“And you’re the one that got suckered into picking me up,” Ezra replied, not hiding his chuckle.
“Had some other things to see to, so I volunteered.” He stepped onto the curb, and moved suddenly as a family of five rushed passed him, late for their plane. “Besides, I didn’t think you’d want to face Nathan or Josiah in the state you’re in.”
Ezra nodded: “It seems I owe you one.” He rubbed his eyes, trying to gather his wits. He was tired and wanted to go home and get some rest, but it was his duty to accept the offer of a drink at the saloon…his mother raised a gentlemen after all.
Vin laughed and unlocked his truck doors. “Put it on my tab,” he replied, slipping onto the driver’s seat.
Ezra placed his carryon behind the seat of the extended cab and sat down. For the first time in days he was comfortable, and he watched the rain fall from the sky and violently splatter against the windshield. The roar of the engine echoed in the confines of the cab and the vehicle shifted slightly as Vin put it into gear.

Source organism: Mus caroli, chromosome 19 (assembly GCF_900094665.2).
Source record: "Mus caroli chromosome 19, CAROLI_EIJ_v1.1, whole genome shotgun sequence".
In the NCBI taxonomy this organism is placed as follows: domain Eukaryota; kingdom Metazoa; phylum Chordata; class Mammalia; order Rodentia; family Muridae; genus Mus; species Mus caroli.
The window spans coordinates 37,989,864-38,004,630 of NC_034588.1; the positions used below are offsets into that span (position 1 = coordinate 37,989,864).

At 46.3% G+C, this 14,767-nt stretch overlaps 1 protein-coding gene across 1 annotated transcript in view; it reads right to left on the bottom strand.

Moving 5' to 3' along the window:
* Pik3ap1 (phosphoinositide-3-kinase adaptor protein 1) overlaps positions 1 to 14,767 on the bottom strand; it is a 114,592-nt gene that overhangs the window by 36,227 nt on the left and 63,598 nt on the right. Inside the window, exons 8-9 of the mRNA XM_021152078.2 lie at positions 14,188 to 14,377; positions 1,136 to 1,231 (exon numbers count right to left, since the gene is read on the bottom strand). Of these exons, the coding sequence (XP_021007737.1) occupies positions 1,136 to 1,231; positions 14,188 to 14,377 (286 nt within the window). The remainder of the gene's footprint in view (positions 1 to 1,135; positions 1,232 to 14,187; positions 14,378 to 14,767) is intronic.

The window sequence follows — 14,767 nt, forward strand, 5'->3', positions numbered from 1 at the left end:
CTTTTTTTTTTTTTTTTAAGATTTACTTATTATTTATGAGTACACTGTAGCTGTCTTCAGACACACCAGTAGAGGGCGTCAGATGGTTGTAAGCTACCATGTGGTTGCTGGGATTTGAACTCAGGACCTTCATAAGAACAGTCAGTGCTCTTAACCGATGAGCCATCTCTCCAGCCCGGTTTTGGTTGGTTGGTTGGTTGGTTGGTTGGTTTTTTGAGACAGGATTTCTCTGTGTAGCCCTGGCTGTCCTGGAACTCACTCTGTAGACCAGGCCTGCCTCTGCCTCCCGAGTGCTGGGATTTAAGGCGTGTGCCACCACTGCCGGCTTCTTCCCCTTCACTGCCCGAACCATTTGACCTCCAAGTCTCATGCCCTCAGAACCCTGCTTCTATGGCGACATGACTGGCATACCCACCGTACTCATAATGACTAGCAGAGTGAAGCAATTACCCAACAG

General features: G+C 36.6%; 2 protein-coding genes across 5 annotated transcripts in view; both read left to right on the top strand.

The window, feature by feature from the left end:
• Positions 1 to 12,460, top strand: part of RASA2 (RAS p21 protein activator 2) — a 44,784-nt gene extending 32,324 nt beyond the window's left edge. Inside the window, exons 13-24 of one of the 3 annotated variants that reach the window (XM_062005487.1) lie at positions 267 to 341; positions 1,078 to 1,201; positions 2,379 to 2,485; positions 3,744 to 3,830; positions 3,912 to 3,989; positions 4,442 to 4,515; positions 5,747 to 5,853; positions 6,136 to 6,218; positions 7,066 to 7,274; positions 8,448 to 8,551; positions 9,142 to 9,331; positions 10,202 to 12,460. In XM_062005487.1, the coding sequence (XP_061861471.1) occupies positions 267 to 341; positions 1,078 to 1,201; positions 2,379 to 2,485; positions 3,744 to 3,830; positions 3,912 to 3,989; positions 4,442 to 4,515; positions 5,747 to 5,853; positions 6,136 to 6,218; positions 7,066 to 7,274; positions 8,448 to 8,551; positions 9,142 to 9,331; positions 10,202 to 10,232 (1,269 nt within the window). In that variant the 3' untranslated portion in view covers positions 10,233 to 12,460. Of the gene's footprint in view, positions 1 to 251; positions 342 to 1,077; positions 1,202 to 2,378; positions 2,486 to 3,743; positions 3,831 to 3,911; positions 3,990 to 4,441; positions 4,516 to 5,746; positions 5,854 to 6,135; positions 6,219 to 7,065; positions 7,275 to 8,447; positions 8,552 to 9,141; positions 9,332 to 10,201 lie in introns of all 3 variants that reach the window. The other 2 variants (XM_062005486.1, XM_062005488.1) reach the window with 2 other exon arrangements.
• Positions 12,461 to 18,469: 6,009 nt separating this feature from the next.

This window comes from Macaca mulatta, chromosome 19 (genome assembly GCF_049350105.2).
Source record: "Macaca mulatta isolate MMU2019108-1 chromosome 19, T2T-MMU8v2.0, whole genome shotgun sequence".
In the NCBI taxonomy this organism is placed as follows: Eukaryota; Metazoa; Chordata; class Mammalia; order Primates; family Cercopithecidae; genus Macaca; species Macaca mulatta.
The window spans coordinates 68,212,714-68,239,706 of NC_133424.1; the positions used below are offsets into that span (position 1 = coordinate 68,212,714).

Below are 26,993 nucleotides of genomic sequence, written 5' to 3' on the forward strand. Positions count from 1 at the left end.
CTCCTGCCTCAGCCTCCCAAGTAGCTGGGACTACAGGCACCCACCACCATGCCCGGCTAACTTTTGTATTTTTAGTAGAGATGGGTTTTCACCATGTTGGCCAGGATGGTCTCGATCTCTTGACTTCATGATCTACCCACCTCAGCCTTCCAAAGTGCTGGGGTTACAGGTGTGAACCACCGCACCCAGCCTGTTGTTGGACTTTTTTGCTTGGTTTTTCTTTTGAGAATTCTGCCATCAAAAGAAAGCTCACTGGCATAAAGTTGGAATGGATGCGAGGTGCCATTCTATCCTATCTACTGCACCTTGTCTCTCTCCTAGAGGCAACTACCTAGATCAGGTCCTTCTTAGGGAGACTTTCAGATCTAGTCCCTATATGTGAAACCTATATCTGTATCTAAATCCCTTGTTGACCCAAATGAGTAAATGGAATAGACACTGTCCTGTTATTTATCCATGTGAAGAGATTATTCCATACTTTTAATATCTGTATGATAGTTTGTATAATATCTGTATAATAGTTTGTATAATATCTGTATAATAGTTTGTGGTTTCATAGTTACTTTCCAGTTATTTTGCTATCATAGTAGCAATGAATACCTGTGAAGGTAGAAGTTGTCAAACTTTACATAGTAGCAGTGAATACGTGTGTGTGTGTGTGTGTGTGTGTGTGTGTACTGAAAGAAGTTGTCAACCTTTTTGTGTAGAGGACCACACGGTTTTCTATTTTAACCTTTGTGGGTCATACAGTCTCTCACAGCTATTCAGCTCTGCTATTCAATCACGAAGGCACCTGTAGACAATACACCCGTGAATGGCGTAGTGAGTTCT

“You find that girl?” Vin asked, expecting bad news. He’d been involved with law enforcement long enough to know that most cases involving a kidnapped child, ended badly.
“Eight hours ago,” Ezra replied humbly.
“You off for a few days?” Vin questioned, changing the conversation quickly.
“I’m flying out tomorrow afternoon to help with a serial arsonist in Tampa.” Ezra ran his hand over his face and leaned back. He’d been back from Germany less than five months and already his caseload was too heavy. “Mulnivch decided to transfer 30 profilers overseas to investigate the rash of violence in Germany and Austria…that short hands the Behavioral Science Division—so I have to take on more cases…just like everyone else.” There was an odd sense of humor in his tone when he spoke, as though he knew this was his destiny.